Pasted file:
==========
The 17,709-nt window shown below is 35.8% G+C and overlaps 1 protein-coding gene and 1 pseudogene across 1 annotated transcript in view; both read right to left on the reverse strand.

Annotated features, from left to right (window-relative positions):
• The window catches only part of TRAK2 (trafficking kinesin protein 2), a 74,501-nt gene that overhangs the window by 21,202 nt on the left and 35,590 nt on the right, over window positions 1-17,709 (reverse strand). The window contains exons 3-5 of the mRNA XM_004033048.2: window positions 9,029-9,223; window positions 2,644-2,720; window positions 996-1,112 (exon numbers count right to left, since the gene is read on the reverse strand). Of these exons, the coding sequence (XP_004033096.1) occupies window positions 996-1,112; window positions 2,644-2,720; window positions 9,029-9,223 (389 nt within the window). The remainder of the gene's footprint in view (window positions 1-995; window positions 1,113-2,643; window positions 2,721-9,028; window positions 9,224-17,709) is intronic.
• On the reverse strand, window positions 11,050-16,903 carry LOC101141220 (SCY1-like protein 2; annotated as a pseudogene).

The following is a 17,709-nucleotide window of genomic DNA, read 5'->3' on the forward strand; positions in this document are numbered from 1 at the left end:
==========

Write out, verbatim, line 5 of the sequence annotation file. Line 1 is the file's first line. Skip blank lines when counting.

The following is a 17,709-nucleotide window of genomic DNA, read 5'->3' on the forward strand; positions in this document are numbered from 1 at the left end: